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Clarifying Emolument Attachment Orders, illegal judgements and the In Duplum Rule

Do you have a garnishee order against your salary where your employer is deducting money from your salary and paying it over to your creditors? Do you know how this process occurred and what your rights are?

Emolument attachment orders (EAOs) are commonly, but mistakenly, referred to as ‘garnishee orders’. An EAO is granted in terms of the Magistrates’ Courts Act 32 of 1944 (MCA) and orders an employer (referred to as a ‘garnishee’, hence the confusion) to make deductions from a debtor’s salary or wages and pay these over to the creditor or his/its attorneys.

An emoluments attachment order can be obtained in one of the following three instances:
• Where the court has authorised it;
• Where the judgment debtor has consented to it; or
• Where the creditor first sends a registered letter to the debtor advising him or her that the judgment debt plus costs is still unpaid and warning that an EAO will be issued if not paid within 10 days. The creditor must also file an affidavit at court to confirm the outstanding amount.

The second and third instances create problems. In the case of a written consent, the clerk of court has no way of verifying that the debtor actually signed the consent or ascertain the reasonableness of the instalments consented to or even the circumstances under which the consent was obtained.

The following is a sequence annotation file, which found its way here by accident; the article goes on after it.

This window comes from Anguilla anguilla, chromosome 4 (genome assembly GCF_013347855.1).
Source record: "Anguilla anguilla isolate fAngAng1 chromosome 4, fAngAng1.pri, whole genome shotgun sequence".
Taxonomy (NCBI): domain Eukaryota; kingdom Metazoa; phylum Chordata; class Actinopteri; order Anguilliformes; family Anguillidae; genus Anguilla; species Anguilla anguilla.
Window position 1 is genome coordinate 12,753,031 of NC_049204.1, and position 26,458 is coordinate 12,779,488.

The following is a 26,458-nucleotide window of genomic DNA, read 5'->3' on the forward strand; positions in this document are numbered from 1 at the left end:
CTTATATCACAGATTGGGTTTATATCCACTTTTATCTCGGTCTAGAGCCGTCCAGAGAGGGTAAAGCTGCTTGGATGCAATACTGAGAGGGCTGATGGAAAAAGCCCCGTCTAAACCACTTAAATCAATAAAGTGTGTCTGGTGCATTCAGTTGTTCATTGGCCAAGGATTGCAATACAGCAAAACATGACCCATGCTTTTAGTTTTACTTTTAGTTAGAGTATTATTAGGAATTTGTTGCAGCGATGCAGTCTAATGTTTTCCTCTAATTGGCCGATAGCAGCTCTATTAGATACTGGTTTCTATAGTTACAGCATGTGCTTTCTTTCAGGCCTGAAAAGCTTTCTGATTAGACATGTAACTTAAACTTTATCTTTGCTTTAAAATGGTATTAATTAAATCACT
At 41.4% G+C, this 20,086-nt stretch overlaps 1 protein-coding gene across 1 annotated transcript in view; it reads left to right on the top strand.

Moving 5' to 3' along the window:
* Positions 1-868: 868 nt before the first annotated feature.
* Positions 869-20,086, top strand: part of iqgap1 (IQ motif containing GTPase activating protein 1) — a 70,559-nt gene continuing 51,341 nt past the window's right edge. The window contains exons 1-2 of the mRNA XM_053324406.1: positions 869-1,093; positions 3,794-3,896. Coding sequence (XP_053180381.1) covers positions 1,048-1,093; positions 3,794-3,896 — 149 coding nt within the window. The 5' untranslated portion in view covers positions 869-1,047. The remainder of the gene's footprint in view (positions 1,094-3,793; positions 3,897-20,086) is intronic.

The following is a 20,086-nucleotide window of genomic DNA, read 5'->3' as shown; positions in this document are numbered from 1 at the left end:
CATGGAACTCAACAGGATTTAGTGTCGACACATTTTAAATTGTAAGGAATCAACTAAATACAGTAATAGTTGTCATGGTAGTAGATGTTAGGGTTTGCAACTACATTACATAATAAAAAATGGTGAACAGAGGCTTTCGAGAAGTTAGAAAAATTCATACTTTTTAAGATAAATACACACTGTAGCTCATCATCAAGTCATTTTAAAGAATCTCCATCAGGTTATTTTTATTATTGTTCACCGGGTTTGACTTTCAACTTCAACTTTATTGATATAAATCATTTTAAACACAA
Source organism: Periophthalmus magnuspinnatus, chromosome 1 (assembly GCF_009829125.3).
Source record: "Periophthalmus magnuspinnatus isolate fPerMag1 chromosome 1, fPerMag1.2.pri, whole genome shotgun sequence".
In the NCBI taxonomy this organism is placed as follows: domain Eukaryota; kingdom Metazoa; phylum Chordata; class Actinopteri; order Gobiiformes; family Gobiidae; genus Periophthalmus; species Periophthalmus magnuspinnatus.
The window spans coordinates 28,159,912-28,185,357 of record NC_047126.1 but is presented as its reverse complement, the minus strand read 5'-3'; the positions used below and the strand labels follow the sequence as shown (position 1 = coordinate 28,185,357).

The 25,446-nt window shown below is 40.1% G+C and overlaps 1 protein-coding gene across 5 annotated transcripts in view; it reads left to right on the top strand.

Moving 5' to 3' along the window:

A recent debt summit showed that there is still continued widespread abuse and exploitation of garnishee orders together with judgments granted on irregular procedural steps.

With these illegal judgments and orders often comes excessive accumulation of interest. Time and time again debtors find themselves paying of a debt that seems to never reduce, and in fact increases, despite numerous payments made towards the Creditor. The In Duplum Rule protects debtors from exploitation by ensuring that their creditors cannot allow interest to accumulate indefinitely. Even though the In Duplum Rule has been a part of South Africa’s law for more than 100 years this rule is often ignored enabling creditors to claim indefinite amounts of interest for an indefinite period of time. The In Duplum Rule states that unpaid interest on debt owing ceases to accumulate once it reaches the amount of the capital sum. In other words, if you owe R50 000, the interest and fees cannot exceed R50 000. The In Duplum Rule does not apply only to borrowed money, but to all debts (including judgement debts) arising from a capital amount that is owed.

There is a clear and continuous abuse of power by lenders who permit interest to accumulate unchecked resulting in exploitation of borrowers. It is now time for debtors and consumers to enforce their right and seek appropriate relief.

This means that even if you owed the money to the creditor at the time judgment was granted, it may be rescinded in court, provided is was taken in an irregular manner in terms of Court Rule. Once rescinded the judgment listing will subsequently be removed from you credit records.

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